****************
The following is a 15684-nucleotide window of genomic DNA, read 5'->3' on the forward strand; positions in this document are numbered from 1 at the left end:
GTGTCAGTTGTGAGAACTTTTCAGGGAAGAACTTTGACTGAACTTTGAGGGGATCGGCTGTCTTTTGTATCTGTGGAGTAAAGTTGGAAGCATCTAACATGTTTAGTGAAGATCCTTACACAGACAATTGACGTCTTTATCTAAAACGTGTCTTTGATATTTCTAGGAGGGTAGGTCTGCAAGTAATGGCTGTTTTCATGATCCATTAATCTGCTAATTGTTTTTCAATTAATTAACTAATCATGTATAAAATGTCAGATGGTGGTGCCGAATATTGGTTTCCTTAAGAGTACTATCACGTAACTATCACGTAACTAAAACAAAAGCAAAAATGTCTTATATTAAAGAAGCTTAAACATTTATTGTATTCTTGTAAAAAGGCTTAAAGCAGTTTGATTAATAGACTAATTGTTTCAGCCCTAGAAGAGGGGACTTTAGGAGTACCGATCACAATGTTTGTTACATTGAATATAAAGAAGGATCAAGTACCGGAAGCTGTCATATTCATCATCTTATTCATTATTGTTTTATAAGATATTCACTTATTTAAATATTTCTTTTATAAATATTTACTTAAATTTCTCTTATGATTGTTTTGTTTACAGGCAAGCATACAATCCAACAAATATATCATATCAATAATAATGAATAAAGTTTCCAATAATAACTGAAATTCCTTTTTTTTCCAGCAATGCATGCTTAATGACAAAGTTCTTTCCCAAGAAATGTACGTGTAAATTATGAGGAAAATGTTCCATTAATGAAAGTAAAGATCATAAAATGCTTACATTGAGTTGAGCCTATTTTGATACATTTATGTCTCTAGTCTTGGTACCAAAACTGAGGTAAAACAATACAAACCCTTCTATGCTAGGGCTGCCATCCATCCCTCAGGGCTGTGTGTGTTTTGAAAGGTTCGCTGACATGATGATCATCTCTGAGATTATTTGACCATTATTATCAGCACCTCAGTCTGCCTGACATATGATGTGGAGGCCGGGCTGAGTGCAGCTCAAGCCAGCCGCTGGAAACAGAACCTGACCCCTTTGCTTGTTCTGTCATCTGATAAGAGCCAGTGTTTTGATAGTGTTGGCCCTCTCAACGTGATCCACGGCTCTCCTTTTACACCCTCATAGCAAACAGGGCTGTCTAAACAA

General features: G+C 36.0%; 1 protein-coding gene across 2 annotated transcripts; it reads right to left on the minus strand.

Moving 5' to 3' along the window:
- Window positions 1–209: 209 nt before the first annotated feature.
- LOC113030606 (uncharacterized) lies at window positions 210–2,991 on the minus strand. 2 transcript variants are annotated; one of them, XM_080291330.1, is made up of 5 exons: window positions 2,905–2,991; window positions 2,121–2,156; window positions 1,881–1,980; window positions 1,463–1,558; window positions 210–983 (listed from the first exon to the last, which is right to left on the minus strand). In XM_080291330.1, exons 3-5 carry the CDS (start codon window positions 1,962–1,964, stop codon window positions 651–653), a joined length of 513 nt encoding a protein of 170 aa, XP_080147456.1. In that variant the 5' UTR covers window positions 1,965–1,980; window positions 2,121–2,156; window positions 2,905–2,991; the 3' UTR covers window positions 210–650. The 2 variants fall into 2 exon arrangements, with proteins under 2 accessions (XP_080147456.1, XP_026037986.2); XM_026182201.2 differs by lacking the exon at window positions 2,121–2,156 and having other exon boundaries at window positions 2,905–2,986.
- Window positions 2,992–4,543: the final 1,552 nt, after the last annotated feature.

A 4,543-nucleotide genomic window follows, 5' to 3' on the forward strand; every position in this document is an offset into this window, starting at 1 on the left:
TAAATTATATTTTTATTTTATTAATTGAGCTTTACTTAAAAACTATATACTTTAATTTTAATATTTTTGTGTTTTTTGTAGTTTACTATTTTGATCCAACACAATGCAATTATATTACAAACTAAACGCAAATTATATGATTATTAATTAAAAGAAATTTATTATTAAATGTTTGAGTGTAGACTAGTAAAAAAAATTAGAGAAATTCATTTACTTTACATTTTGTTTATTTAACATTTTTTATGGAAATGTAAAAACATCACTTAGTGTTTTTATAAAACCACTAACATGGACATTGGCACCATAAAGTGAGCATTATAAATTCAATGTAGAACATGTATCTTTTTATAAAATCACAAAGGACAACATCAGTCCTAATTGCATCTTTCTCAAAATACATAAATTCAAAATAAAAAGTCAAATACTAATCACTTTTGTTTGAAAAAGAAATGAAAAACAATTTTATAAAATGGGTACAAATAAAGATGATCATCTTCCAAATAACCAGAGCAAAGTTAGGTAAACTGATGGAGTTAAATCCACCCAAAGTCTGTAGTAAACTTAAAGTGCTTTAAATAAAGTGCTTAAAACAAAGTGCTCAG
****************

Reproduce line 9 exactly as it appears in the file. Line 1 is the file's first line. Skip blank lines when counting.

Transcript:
TAAATTATATTTTTATTTTATTAATTGAGCTTTACTTAAAAACTATATACTTTAATTTTAATATTTTTGTGTTTTTTGTAGTTTACTATTTTGATCCAACACAATGCAATTATATTACAAACTAAACGCAAATTATATGATTATTAATTAAAAGAAATTTATTATTAAATGTTTGAGTGTAGACTAGTAAAAAAAATTAGAGAAATTCATTTACTTTACATTTTGTTTATTTAACATTTTTTATGGAAATGTAAAAACATCACTTAGTGTTTTTATAAAACCACTAACATGGACATTGGCACCATAAAGTGAGCATTATAAATTCAATGTAGAACATGTATCTTTTTATAAAATCACAAAGGACAACATCAGTCCTAATTGCATCTTTCTCAAAATACATAAATTCAAAATAAAAAGTCAAATACTAATCACTTTTGTTTGAAAAAGAAATGAAAAACAATTTTATAAAATGGGTACAAATAAAGATGATCATCTTCCAAATAACCAGAGCAAAGTTAGGTAAACTGATGGAGTTAAATCCACCCAAAGTCTGTAGTAAACTTAAAGTGCTTTAAATAAAGTGCTTAAAACAAAGTGCTCAG